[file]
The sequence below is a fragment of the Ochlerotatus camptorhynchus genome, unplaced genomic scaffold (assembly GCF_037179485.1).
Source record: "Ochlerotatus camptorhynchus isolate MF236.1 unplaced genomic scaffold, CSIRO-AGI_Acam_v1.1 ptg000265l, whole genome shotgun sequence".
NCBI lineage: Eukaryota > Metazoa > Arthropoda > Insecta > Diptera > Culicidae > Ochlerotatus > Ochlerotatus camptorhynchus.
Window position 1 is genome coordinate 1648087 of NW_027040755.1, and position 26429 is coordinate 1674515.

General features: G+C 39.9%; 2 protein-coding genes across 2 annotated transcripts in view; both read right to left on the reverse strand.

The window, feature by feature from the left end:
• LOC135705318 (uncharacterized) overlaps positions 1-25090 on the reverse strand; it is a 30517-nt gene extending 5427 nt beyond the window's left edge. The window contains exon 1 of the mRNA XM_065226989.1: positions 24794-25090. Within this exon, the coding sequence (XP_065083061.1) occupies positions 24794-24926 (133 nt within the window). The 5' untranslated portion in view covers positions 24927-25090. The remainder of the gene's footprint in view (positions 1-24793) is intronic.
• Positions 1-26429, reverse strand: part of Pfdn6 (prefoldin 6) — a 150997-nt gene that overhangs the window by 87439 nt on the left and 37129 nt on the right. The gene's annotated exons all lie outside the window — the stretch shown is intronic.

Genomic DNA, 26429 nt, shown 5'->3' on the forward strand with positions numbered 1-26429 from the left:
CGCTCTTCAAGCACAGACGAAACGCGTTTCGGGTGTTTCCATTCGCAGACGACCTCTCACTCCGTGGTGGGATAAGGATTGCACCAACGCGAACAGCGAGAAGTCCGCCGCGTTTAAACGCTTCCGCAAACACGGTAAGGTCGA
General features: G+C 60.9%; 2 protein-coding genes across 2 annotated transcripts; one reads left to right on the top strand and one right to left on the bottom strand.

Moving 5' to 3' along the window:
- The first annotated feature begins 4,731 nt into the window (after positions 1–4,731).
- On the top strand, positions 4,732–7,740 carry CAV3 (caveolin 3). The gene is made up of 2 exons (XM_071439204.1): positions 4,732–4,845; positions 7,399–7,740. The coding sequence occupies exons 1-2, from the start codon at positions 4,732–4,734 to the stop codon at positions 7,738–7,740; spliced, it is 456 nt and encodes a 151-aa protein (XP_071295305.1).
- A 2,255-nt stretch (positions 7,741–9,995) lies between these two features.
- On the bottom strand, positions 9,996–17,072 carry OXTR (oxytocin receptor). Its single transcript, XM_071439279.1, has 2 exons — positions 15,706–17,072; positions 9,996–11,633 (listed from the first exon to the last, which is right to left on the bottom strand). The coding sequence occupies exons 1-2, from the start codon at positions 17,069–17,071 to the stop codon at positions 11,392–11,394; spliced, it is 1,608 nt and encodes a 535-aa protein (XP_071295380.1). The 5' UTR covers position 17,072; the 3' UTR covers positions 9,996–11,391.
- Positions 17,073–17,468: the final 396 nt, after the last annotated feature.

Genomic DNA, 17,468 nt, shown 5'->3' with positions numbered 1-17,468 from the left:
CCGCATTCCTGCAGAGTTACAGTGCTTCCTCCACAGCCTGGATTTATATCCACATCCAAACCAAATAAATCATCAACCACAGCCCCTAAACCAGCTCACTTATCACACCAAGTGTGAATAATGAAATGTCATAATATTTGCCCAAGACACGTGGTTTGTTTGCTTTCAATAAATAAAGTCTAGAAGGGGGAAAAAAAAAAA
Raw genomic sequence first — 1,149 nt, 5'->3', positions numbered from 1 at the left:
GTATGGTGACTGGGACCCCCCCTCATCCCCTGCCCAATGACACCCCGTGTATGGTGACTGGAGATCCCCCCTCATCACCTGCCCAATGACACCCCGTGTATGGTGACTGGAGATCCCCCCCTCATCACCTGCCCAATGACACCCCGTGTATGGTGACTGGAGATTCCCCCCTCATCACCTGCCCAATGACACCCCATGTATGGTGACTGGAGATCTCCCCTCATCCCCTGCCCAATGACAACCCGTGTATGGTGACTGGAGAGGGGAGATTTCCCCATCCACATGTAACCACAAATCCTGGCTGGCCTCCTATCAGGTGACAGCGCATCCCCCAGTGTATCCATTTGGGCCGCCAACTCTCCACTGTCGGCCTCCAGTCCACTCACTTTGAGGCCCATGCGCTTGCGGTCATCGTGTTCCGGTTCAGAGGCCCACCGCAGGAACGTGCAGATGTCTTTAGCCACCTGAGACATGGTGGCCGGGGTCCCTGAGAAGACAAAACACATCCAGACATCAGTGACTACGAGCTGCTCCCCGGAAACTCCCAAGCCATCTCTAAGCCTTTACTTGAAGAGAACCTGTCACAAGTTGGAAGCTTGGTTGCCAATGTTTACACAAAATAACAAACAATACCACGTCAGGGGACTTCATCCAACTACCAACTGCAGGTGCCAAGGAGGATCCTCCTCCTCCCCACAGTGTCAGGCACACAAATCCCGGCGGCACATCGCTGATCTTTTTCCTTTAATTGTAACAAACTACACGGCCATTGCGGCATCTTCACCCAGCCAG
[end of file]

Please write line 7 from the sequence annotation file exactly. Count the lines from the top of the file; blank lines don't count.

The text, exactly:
• LOC135705318 (uncharacterized) overlaps positions 1-25090 on the reverse strand; it is a 30517-nt gene extending 5427 nt beyond the window's left edge. The window contains exon 1 of the mRNA XM_065226989.1: positions 24794-25090. Within this exon, the coding sequence (XP_065083061.1) occupies positions 24794-24926 (133 nt within the window). The 5' untranslated portion in view covers positions 24927-25090. The remainder of the gene's footprint in view (positions 1-24793) is intronic.